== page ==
I’ve lost track of how many times students have commented, in person or in text responses, that “If you’re just going to tell me to go to your website, why are you here?” Students are baffled as to why employers would attend the career fair if they don’t intend to interact with those they’re ostensibly on campus to recruit. In a recent project I conducted on behalf of several career centers, students ranked “Learn about positions at companies that match my interests” as their top expectation of attending a career fair. Being told GTW falls considerably short of their being able to achieve that objective.
Although focus group discussions provide ample evidence that students believe employers who tell them to “go to the website” are simply being lazy and/or rude, I suspect there’s another issue at play here: Representatives who are “real people” (a commonly used student descriptor of those from a line of business, rather than HR) may indeed not know the answers to the questions they’re asked, and GTW simply becomes the default response.
That said, I would be hard-pressed to think of another recruitment practice that is so roundly panned by students—and, for the record, they’re the ones who surface it in discussions (and then pile on); I have not focused a research initiative on the topic of websites in almost a decade. In thinking about the context in which GTW becomes a source of complaint, it is within their unaided responses about “least impressive recruitment practices”—and seemingly telegraphs to students all kinds of negative employer brand signals. Students extrapolate from how they’re treated at a career fair to how they would be treated as employees, which is an important takeaway for representatives to understand.
First, it’s important that every one of an employer’s campus team be aware that students form powerful impressions of the organization—and what it’s like to work there—through their interactions with their representatives. In the run-up to getting campus teams ready to staff booths and collect resumes (or not), the human element can often be overlooked or simply taken for granted. A key component of training should focus on not only making a positive impression on potential candidates but in understanding that students expect engagement at career fairs—not a “blow-off” to the website.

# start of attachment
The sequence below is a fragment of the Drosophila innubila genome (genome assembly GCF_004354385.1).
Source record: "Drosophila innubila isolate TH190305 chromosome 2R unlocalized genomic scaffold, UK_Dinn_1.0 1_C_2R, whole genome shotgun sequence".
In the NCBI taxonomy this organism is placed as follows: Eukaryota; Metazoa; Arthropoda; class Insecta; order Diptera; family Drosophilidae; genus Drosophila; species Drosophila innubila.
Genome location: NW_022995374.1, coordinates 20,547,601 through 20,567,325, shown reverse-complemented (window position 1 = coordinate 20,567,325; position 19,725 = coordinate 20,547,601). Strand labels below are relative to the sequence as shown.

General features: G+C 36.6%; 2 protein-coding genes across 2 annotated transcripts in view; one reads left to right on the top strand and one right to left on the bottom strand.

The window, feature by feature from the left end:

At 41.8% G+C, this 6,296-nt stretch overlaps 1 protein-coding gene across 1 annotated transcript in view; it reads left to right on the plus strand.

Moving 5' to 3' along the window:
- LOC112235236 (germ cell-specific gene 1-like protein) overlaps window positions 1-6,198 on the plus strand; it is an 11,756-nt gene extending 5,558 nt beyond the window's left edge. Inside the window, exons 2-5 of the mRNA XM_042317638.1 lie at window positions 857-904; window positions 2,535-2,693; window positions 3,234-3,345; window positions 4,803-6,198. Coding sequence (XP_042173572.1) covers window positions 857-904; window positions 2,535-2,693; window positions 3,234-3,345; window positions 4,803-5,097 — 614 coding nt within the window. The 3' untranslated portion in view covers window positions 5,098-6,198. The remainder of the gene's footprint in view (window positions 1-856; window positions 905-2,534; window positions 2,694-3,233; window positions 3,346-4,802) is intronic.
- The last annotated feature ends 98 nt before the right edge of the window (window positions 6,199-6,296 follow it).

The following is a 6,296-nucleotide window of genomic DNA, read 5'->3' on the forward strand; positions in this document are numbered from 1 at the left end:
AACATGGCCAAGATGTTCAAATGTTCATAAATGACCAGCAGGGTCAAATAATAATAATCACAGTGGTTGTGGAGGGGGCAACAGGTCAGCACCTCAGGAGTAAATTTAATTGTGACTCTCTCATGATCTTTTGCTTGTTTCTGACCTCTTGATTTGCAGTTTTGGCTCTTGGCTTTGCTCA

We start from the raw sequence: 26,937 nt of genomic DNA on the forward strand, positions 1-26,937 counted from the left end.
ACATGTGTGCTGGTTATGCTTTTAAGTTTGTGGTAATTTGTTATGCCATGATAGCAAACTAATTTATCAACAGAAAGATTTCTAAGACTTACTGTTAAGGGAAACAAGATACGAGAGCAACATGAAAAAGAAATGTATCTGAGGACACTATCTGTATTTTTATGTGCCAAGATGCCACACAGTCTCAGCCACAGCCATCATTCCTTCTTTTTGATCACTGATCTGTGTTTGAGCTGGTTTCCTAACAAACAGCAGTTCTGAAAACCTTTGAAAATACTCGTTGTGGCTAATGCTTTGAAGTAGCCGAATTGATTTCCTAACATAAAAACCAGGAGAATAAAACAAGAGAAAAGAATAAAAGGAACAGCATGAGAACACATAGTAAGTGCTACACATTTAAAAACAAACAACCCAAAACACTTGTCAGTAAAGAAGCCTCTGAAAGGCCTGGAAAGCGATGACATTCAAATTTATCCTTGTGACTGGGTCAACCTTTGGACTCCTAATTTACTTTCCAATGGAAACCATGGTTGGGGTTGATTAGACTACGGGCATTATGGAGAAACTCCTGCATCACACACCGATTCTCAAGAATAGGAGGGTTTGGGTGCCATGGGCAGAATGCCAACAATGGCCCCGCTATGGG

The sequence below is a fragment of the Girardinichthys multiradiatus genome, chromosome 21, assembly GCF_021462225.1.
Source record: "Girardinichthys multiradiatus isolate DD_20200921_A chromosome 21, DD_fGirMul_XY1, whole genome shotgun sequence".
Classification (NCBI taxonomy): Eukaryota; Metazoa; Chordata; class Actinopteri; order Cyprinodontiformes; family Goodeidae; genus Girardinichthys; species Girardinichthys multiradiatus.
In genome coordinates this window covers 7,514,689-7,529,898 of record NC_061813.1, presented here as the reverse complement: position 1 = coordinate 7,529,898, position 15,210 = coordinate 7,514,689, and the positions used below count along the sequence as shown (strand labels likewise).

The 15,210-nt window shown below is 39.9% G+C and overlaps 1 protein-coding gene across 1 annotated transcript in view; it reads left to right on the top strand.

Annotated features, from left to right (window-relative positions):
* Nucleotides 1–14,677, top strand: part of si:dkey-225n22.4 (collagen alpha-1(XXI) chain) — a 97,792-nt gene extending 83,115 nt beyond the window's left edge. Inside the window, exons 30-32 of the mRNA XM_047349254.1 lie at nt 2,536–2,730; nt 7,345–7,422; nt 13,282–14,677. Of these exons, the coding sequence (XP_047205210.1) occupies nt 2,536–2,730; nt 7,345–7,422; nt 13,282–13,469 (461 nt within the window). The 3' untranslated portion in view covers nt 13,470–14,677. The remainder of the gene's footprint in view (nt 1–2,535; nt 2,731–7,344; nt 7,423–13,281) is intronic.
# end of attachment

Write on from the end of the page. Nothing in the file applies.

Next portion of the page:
As a second and related consideration, every representative should be equipped to field a wide range of questions—or be able to refer a student to someone who is able to do so. Clearly, most organizations are not in a position to send an army of representatives to each campus it targets; but careful planning and content-rich training can go a long way in offsetting what can be a complete turn-off, if the only interaction a student has is being told to “go to the website”—which one described as “toxic practice.”
Career fair season is just around the corner. Here’s hoping that students hear less GTW this fall and that all parties benefit from the increased personal engagement that results.
Mary Scott is founder of Scott Resource Group, an independent consulting, research, and data analytics firm that provides professional services to employers engaged in attracting and hiring university talent. Prior to establishing her consulting practice, she was director of staffing for Aetna. Scott earned her M.B.A. at University of Connecticut and her bachelor’s degree at University of St. Joseph. Scott regularly presents on and writes about student attitudes and behaviors as they relate to recruiting and employment. She is the author of Effectiveness of Recruiting Timing and Techniques, published by the NACE Center for Career Development and Talent Acquisition. She can be reached at Mary@ScottResourceGroup.com.